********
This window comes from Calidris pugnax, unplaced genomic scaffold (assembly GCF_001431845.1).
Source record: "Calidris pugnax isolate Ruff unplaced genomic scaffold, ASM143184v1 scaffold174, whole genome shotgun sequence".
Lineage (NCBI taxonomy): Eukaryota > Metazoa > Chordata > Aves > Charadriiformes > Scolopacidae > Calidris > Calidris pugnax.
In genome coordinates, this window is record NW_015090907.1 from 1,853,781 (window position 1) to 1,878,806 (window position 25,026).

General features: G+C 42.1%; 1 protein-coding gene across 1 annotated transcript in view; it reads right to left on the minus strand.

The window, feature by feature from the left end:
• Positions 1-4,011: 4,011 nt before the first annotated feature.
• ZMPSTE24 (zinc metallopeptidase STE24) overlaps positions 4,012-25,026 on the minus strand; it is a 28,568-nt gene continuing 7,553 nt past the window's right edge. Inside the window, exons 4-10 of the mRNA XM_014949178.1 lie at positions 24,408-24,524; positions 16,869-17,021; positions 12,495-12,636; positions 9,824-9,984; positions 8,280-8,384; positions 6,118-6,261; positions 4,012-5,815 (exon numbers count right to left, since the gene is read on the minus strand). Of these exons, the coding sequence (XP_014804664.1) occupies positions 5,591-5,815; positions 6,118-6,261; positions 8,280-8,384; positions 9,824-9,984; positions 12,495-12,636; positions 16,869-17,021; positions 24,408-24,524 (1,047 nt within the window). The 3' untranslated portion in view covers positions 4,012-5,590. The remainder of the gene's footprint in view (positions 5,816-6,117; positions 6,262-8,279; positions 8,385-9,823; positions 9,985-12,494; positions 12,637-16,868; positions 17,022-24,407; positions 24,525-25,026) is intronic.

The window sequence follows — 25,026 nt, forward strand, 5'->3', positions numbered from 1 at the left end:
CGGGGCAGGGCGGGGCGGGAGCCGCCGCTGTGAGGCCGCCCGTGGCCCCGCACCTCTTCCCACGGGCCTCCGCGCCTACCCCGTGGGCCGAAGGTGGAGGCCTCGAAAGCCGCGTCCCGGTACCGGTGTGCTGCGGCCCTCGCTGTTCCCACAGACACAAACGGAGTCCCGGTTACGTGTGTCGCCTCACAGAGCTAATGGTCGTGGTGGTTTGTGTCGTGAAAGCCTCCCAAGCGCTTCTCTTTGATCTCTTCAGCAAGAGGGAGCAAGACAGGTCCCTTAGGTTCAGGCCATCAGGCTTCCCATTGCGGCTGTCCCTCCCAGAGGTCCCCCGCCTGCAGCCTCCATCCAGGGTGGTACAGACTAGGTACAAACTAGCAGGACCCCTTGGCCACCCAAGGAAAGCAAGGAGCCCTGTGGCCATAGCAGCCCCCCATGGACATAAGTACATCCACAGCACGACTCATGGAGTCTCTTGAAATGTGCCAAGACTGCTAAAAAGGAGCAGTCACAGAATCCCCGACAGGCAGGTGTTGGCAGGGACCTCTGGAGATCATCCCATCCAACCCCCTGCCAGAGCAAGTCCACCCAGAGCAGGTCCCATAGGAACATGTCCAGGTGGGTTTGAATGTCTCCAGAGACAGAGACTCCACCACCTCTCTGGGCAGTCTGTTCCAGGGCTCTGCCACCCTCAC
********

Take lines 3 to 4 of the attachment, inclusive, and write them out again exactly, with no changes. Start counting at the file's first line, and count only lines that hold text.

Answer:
Lineage (NCBI taxonomy): Eukaryota > Metazoa > Chordata > Aves > Charadriiformes > Scolopacidae > Calidris > Calidris pugnax.
In genome coordinates, this window is record NW_015090907.1 from 1,853,781 (window position 1) to 1,878,806 (window position 25,026).